Accurate drawing and understanding tonal values: Killeenaran Quay, Co. Galway

 

This lesson is aimed at my class of students, who know this quay well and will have a chance to draw it from the very same angle as I’ve chosen here, should they so wish.

In this lesson I aim to illustrate how using the elements in your scene as grid points can help you make an accurate drawing. Of course in order to do this you must be able to “see” well; you must also obey a few rules, such as not making up any lines! Only draw what you see.

After showing you how to get a proportionally accurate drawing, I’m going to finish off by colouring the drawing with one colour only, in order to get you thinking about using different strengths of the same colour to suggest all kinds of subtleties of light. I’ve chosen Payne’s Grey for the simple reason that I love its quiet softness, even when it’s ladelled on (I actually used Mountain Blue in the sky, as it just felt wrong to paint such a beautiful blue sky in Payne’s Grey!)

Here is the final sketch I did of the quay at Killeenaran.

 

How did I turn a blank page into a drawing?

 

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Art Materials I Use and Can Recommend

My favourite watercolours are made by Schmincke. I use a very small set when I am on the move, or this set of 24, which is available to buy here from Utrecht Art Supplies (in the US):-


Set of 24

Set of 24

or in the UK and EU :-

Jackson’s Art Supplies
Schmincke : Horadam Watercolour : Metal Set : 12 Half Pans

I also use Escoda Versatil brushes (available from Dick Blick in the US) :-


Escoda Versatil Brushes

Escoda Versatil Brushes

or from Jackson’s in the UK and EU :-

Escoda : VERSATIL Kolinsky Synthetic : Series 1540 : # 8

There are three pens I always use. The first is the Platinum Carbon pen, which can be used with cartridges or a converter. A converter is useful when you are choosing your own ink. The Platinum has never let me down: they tell you to use it every couple of days to avoid clogging, but I have left it longer than that and I have never had a problem in many years of use. It is also very reasonably priced and is available to buy from Amazon :-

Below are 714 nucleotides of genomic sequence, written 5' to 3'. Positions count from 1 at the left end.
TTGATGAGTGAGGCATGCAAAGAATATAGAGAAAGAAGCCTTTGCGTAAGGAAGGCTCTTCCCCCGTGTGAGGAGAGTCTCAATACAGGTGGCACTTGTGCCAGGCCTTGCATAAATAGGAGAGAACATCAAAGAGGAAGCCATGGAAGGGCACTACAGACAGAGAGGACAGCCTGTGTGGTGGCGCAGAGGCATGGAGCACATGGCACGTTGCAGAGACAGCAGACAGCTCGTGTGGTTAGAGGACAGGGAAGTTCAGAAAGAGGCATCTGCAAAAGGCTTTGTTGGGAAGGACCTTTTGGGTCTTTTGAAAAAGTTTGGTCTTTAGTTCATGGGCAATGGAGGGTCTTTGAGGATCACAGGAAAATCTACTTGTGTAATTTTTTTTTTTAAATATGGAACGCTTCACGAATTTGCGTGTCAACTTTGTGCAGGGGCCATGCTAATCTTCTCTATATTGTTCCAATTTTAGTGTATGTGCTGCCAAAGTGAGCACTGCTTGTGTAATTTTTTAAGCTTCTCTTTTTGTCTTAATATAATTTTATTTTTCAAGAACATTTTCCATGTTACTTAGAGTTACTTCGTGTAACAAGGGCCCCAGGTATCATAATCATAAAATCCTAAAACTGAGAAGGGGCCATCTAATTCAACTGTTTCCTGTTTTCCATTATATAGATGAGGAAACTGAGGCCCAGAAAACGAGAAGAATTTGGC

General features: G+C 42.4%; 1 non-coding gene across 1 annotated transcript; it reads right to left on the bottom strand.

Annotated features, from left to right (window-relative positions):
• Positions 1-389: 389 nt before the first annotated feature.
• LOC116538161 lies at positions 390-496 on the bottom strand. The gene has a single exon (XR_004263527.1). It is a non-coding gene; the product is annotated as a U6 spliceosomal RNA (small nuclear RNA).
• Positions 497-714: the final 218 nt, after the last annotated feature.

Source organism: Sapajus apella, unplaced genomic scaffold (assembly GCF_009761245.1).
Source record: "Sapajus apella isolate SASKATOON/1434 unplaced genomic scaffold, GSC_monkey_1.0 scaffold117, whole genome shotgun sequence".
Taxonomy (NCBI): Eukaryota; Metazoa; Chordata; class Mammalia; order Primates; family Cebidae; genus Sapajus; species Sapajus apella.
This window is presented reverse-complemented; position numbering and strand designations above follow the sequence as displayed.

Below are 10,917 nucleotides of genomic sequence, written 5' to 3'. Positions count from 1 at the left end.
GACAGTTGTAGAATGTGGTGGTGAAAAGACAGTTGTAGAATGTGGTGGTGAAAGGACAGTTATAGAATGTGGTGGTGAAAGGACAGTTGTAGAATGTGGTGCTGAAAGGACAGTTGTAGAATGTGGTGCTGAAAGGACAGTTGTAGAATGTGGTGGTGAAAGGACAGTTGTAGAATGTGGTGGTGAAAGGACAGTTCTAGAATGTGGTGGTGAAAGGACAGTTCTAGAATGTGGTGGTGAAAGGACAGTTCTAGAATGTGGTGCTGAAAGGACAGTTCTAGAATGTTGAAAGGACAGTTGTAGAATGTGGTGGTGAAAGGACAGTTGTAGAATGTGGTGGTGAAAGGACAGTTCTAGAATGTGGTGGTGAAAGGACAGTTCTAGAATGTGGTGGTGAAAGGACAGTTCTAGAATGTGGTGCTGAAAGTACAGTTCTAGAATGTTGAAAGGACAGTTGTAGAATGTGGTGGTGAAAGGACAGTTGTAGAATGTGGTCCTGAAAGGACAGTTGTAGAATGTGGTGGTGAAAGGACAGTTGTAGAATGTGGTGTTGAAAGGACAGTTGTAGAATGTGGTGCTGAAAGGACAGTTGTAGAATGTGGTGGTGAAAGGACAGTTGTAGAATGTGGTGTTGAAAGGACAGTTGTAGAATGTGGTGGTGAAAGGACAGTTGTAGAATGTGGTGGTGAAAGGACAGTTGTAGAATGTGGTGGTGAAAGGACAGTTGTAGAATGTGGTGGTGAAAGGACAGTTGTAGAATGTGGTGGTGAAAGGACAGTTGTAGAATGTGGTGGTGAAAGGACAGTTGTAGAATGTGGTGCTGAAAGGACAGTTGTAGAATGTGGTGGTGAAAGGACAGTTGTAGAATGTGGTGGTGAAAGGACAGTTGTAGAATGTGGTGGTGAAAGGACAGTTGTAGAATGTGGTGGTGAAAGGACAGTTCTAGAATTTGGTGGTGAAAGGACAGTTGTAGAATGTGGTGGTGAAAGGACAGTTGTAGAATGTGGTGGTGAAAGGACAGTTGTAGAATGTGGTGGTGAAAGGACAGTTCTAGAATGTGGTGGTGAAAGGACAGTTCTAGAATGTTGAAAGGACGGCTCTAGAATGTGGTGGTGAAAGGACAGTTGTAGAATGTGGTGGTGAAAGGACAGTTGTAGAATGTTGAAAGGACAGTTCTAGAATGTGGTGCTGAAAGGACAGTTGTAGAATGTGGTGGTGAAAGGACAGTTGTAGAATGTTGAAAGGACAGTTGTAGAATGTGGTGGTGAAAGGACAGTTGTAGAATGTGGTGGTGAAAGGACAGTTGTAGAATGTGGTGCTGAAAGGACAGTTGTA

The second pen I am never without is the Kuretake Brush Pen. I always use waterproof Platinum Carbon ink cartridges in my brush pen. This is available to buy here from Dick Blick in the US :-


Kuretake Brush Pen

Kuretake Brush Pen

or from Jackson’s in the UK and EU :-

Kuretake : Bimoji Fude Pen : Black Medium BRUSH : Maroon pack XT5-10

The third pen I really enjoy using is more expensive, but I chose it for its flexible steel nib, which gives a lovely variable line thickness. It’s the Namiki Falcon and is available here from Amazon :-

I find that grey ink gives a softer line than black – it’s more like a pencil line – and I always make sure at least one of my fountain pens contains grey ink. I use Lexington Gray by Noodler’s, which is waterproof when dry, also from Amazon :-

 

1 Comment

  1. jeans ralph lauren homme

    April 28, 2015 at 1:45 am

    Light, reflect light, or even block it and cause shadows. This will cause some things to appear brighter than others. This is what we call contrast. For example, imagine a person standing on a sandy beach. The water will be one level of brightness, the sand will be brighter, and the sky will be even brighter. The shadow from the person will be darker. This represents a higher than normal contrast scene. There is a common standard we use to measure.

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